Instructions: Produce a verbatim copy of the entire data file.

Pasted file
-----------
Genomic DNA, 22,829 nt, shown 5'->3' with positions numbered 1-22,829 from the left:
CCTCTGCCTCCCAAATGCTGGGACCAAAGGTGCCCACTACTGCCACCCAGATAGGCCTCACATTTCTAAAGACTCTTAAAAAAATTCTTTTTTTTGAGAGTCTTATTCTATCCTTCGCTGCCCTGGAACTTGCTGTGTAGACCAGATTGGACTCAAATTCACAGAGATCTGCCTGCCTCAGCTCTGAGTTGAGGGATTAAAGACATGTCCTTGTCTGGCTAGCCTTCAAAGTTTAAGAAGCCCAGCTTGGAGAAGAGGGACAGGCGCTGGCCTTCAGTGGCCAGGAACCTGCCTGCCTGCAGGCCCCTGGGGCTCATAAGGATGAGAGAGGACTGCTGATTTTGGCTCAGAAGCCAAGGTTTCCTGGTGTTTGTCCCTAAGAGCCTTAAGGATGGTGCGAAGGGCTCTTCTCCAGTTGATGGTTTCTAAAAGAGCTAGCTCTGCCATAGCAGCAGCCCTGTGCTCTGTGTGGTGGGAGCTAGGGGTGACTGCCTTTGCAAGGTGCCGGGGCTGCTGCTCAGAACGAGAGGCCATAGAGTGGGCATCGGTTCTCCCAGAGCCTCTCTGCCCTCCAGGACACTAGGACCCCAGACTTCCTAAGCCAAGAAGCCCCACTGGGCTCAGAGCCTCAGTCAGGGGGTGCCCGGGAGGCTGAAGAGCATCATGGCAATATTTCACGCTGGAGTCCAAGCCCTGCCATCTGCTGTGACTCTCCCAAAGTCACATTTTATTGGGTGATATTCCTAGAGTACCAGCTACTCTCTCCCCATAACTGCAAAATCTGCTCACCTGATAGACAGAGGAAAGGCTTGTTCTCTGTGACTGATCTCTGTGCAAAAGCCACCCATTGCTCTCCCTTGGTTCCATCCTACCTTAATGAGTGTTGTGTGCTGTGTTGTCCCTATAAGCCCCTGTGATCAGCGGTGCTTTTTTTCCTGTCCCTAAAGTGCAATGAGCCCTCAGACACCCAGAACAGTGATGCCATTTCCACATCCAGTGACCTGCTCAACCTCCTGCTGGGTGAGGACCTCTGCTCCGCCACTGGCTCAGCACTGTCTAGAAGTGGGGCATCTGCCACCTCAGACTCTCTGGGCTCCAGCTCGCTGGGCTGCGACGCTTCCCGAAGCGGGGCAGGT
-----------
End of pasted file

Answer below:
Genomic DNA, 22,829 nt, shown 5'->3' with positions numbered 1-22,829 from the left:
CCTCTGCCTCCCAAATGCTGGGACCAAAGGTGCCCACTACTGCCACCCAGATAGGCCTCACATTTCTAAAGACTCTTAAAAAAATTCTTTTTTTTGAGAGTCTTATTCTATCCTTCGCTGCCCTGGAACTTGCTGTGTAGACCAGATTGGACTCAAATTCACAGAGATCTGCCTGCCTCAGCTCTGAGTTGAGGGATTAAAGACATGTCCTTGTCTGGCTAGCCTTCAAAGTTTAAGAAGCCCAGCTTGGAGAAGAGGGACAGGCGCTGGCCTTCAGTGGCCAGGAACCTGCCTGCCTGCAGGCCCCTGGGGCTCATAAGGATGAGAGAGGACTGCTGATTTTGGCTCAGAAGCCAAGGTTTCCTGGTGTTTGTCCCTAAGAGCCTTAAGGATGGTGCGAAGGGCTCTTCTCCAGTTGATGGTTTCTAAAAGAGCTAGCTCTGCCATAGCAGCAGCCCTGTGCTCTGTGTGGTGGGAGCTAGGGGTGACTGCCTTTGCAAGGTGCCGGGGCTGCTGCTCAGAACGAGAGGCCATAGAGTGGGCATCGGTTCTCCCAGAGCCTCTCTGCCCTCCAGGACACTAGGACCCCAGACTTCCTAAGCCAAGAAGCCCCACTGGGCTCAGAGCCTCAGTCAGGGGGTGCCCGGGAGGCTGAAGAGCATCATGGCAATATTTCACGCTGGAGTCCAAGCCCTGCCATCTGCTGTGACTCTCCCAAAGTCACATTTTATTGGGTGATATTCCTAGAGTACCAGCTACTCTCTCCCCATAACTGCAAAATCTGCTCACCTGATAGACAGAGGAAAGGCTTGTTCTCTGTGACTGATCTCTGTGCAAAAGCCACCCATTGCTCTCCCTTGGTTCCATCCTACCTTAATGAGTGTTGTGTGCTGTGTTGTCCCTATAAGCCCCTGTGATCAGCGGTGCTTTTTTTCCTGTCCCTAAAGTGCAATGAGCCCTCAGACACCCAGAACAGTGATGCCATTTCCACATCCAGTGACCTGCTCAACCTCCTGCTGGGTGAGGACCTCTGCTCCGCCACTGGCTCAGCACTGTCTAGAAGTGGGGCATCTGCCACCTCAGACTCTCTGGGCTCCAGCTCGCTGGGCTGCGACGCTTCCCGAAGCGGGGCAGGT